When a baby suddenly wants to feed more often this is known as a growth spurt. This is baby’s way of increasing mums milk supply to meet his needs. Babies who are bottlefeeding will also experience these growth spurts.

They commonly occur at 2-3 weeks, 6 weeks and 3 months but may vary from baby to baby.

If breastfeeding, continue to breastfeed on demand and don’t be tempted to give a top up with formula. If supplementary feeds are given at this time instead of breast then the supply does not increase as it should and baby will continue to need these extra feeds. This usually results is the beginning of the weaning process.

Normally growth spurts last a few days but can go on for up to a week.

Normally growth spurts last a few days but can go on for up to a week. Once the supply increases baby usually settles again.

Do remember that this is a normal part of breastfeeding and no indication that your milk is insufficient. The process of supply and demand is again here as in the very early days of breastfeeding. Trust that by following baby’s lead and feeding on demand all will turn out fine.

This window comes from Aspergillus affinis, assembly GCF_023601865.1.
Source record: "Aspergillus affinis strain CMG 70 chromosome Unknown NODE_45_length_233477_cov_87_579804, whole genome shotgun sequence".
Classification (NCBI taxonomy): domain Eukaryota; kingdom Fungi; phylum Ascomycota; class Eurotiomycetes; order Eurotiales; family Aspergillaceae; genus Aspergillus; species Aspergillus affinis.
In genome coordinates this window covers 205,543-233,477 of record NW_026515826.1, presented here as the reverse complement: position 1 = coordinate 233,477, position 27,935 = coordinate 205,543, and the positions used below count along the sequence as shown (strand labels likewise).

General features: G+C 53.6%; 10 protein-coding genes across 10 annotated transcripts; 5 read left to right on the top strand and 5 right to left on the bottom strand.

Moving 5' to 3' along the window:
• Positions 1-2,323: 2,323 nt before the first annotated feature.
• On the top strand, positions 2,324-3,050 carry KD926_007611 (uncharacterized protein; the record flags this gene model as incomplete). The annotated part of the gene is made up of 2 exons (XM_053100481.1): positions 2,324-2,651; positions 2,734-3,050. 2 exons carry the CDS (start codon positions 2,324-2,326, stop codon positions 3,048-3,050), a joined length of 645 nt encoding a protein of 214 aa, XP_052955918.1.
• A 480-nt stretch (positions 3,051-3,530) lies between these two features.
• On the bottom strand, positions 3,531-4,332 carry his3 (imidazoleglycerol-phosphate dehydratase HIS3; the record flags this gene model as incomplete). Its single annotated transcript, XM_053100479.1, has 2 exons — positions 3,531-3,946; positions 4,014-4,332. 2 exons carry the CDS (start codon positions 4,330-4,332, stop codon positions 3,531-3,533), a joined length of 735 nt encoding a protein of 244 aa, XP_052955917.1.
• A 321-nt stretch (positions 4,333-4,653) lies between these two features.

A few tips to help during a growth spurt:

  • If baby wakes up within 2 hours of a feed then try putting him back on the same breast he finished on in order to make sure he is getting all the hindmilk and then move over to the other breast to finish. If baby switches breasts too soon in a feed it can result in foremilk/hindmilk imbalance. This means that baby is getting a lot of foremilk which is greater in volume but lower in fat , and less hindmilk , which is higher in fat but smaller in volume. The hindmilk tends to keep baby asleep for longer as it has more calories. 
    breastfeeding
  • Another way of making sure baby is getting all the milk in the breast and a bit more rapidly is to use breast compression when he is actively sucking. This helps to deliver the milk more rapidly and is good if baby is sleepy/slow feeder.
  • If breastfeeding, avoid pacifiers/bottles at this stage as your baby needs to do all sucking at the breast.
  • Remember to get extra rest yourself as tiredness can have an impact on your supply.
  • If bottlefeeding, increase the amount of milk you are offering as needed. Start with just 1-2 extra ounces and see how baby goes. Again this will probably settle down in about 5-7 days.